9 Grammatical Pitfalls


[sen-tuh-men-tl] /ˌsɛn təˈmɛn tl/
expressive of or appealing to sentiment, especially the tender emotions and feelings, as love, pity, or nostalgia:
a sentimental song.
pertaining to or dependent on sentiment:
We kept the old photograph for purely sentimental reasons.
weakly emotional; mawkishly susceptible or tender:
the sentimental Victorians.
characterized by or showing sentiment or refined feeling.
Origin of sentimental
1740-50; sentiment + -al1
Related forms
sentimentally, adverb
antisentimental, adjective
antisentimentally, adverb
hypersentimental, adjective
hypersentimentally, adverb
intersentimental, adjective
oversentimental, adjective
oversentimentally, adverb
quasi-sentimental, adjective
quasi-sentimentally, adverb
semisentimental, adjective
semisentimentally, adverb
supersentimental, adjective
supersentimentally, adverb
unsentimental, adjective
unsentimentally, adverb
1. romantic, tender, nostalgic; maudlin, bathetic.
1, 4. dispassionate. Unabridged
Based on the Random House Dictionary, © Random House, Inc. 2015.
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Examples from the web for sentimental
  • These observations are filtered through a mind that is alert, never sentimental, and deeply suspicious of romantic cant.
  • For those on our cruise, it was clearly a sentimental journey.
  • People often use words to convey, not what the actual words mean, but a sentimental meaning.
  • Here, the scale is smaller, and there is no superabundance of monologue and sentimental digression.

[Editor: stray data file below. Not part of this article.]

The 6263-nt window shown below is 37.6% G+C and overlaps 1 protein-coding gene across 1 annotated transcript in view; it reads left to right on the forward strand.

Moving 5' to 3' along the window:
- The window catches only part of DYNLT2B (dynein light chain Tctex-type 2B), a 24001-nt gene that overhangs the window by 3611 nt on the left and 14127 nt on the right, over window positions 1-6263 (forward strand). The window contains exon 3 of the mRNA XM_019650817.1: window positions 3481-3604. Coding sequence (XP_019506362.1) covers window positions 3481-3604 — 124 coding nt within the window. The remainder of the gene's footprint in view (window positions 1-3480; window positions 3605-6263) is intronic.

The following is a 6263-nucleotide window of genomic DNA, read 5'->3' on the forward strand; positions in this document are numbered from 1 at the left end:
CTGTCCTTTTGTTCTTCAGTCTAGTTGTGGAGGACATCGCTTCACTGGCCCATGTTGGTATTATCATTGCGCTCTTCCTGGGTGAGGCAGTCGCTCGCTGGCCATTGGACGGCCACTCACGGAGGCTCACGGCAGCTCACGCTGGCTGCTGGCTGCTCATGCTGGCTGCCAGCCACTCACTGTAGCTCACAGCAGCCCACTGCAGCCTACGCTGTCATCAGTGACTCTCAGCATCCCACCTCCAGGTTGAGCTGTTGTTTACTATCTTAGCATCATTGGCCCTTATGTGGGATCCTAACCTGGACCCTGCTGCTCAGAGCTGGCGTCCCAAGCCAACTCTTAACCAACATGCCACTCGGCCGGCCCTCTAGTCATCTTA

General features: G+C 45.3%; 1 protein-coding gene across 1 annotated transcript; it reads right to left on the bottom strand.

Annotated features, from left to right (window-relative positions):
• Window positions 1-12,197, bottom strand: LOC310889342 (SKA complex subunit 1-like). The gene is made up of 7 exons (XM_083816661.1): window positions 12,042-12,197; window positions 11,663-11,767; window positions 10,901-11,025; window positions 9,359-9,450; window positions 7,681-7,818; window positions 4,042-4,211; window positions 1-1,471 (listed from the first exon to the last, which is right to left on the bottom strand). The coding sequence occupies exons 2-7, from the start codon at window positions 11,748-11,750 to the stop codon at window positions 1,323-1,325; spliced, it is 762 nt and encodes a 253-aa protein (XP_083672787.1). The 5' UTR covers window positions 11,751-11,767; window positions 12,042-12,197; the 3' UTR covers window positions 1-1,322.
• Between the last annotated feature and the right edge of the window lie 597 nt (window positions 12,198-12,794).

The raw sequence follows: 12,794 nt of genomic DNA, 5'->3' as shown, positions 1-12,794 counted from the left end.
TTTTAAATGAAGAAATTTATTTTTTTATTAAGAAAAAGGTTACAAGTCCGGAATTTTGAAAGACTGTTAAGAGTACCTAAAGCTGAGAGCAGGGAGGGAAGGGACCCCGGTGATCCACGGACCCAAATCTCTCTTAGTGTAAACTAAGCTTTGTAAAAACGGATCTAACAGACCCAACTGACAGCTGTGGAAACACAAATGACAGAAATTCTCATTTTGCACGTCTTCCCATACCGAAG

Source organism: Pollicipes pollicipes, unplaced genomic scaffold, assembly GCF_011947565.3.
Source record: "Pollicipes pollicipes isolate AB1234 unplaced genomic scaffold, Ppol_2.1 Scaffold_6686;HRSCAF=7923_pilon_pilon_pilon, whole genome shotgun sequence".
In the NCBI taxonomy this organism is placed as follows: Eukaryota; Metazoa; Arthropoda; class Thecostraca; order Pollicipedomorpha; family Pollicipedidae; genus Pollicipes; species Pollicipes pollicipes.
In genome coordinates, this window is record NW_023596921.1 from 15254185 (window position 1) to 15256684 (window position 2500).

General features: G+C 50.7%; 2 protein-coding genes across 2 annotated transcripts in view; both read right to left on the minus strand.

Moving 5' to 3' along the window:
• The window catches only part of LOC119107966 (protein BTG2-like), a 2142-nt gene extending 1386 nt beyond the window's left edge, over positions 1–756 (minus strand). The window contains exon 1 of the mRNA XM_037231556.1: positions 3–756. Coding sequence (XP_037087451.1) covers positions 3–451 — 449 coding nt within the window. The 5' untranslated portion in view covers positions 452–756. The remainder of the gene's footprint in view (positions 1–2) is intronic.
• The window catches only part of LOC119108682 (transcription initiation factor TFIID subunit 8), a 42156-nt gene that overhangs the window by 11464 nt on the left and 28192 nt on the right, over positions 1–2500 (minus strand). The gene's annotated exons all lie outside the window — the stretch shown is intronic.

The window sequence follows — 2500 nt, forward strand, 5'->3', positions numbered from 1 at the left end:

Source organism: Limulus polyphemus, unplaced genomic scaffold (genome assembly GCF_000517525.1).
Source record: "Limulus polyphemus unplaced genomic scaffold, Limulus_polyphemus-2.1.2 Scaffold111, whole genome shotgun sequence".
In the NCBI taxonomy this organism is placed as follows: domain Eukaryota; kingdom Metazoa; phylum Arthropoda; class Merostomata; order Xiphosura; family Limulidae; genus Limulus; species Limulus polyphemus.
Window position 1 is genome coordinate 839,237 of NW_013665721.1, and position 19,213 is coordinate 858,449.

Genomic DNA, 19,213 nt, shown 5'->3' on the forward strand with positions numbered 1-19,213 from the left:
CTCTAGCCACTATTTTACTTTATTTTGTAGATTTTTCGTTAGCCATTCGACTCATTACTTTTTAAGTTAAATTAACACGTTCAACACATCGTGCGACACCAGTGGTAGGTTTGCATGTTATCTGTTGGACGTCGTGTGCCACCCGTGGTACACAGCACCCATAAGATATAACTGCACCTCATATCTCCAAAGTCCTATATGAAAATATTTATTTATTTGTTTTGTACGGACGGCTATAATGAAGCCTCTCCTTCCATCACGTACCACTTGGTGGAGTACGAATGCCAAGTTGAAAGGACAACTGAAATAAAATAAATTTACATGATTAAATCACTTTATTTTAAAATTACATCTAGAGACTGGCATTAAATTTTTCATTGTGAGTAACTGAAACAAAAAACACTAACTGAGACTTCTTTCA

• At other moments, the film wallows in sentimental anachronism.
  • It might seem, at first, that both novelists are indulging in a bit of sentimental relaxation.
  • There are the sentimental few who still have fax machines.
  • Abby's eyes, emeralds still, met mine and flickered for one sentimental second.
  • Some prenups touch upon more sentimental topics, such as who keeps the heirloom silverware received as a wedding present.
  • It has been dismissed as a ghastly specimen of sentimental kitsch.
British Dictionary definitions for sentimental


tending to indulge the emotions excessively
making a direct appeal to the emotions, esp to romantic feelings
relating to or characterized by sentiment
Derived Forms
sentimentally, adverb
Collins English Dictionary - Complete & Unabridged 2012 Digital Edition
© William Collins Sons & Co. Ltd. 1979, 1986 © HarperCollins
Publishers 1998, 2000, 2003, 2005, 2006, 2007, 2009, 2012
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Word Origin and History for sentimental

1749, "pertaining to or characterized by sentiment," from sentiment + -al (1). At first without pejorative connotations; meaning "having too much sentiment, apt to be swayed by prejudice" had emerged by 1793 (implied in sentimentalist). Related: Sentimentally.

Online Etymology Dictionary, © 2010 Douglas Harper
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